To some, this suggestion may seem overly specific. It would only really impact the Native American youth populations in these six states, leaving the juvenile justice policies in 44 other states untouched. However, it is in these states where it counts the most, given that Alaska, California, and Oregon are among the ten states with the highest Native American population.

This country and its justice system—not to mention its health care, foster care, and school systems—have failed the vast majority of Native American people living on reservations, and failed them terribly. There is no denying that. However, there are steps that can be taken to reduce the amount of over-policing, incarceration, and unnecessary separation of families in these communities. Focusing on juvenile justice is one of the most impactful ways to do this.

Works Cited

“Demographics.” National Congress of American Indians, National Congress of American Indians, 1 June 2020,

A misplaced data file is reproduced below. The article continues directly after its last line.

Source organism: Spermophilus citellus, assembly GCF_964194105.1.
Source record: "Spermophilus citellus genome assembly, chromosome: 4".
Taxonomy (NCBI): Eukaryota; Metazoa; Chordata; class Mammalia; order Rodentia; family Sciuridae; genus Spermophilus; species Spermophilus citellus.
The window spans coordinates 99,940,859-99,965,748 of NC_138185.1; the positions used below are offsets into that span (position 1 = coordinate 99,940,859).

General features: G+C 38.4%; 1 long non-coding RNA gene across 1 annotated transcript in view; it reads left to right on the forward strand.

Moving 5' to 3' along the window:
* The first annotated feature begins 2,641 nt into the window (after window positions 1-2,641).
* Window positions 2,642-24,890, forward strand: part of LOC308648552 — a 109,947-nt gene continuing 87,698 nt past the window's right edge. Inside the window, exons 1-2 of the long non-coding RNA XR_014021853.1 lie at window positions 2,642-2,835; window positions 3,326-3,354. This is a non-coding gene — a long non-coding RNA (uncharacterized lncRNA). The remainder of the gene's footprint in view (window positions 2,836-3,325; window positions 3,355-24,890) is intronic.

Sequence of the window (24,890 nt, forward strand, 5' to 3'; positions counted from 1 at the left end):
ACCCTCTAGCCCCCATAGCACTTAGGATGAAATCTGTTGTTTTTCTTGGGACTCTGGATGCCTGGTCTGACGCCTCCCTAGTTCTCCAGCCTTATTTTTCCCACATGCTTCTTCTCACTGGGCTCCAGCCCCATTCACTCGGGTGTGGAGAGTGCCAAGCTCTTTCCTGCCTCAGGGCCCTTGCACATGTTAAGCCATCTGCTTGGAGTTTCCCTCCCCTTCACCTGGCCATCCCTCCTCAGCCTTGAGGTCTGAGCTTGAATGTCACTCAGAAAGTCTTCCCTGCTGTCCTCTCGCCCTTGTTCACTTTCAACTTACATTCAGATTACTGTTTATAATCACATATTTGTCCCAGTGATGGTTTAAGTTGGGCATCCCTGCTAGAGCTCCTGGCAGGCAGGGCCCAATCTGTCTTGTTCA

Golding, D., & Nesbitt, L. (2017). Tribal Justice . Docuseek.

“Native Lives Matter.” Lakota People’s Law Project, Lakota People’s Law Project, Feb. 2015,

“Tribal Population.” Centers for Disease Control and Prevention, Centers for Disease Control and Prevention, 21 Dec. 2018,

The authors were part of a task force investigating Native Americans and the juvenile justice system as part of a spring 2021 Eliot-Pearson course, “Plugging the Preschool-to-Prison Pipeline: How Incarceration Affects Children, Youth & Families,” taught by Dr. Martha Pott.

Community Blog

Putting Out Wildfires: Consequences of a Staffing Drought in DCF Programs

by Amanda Koffink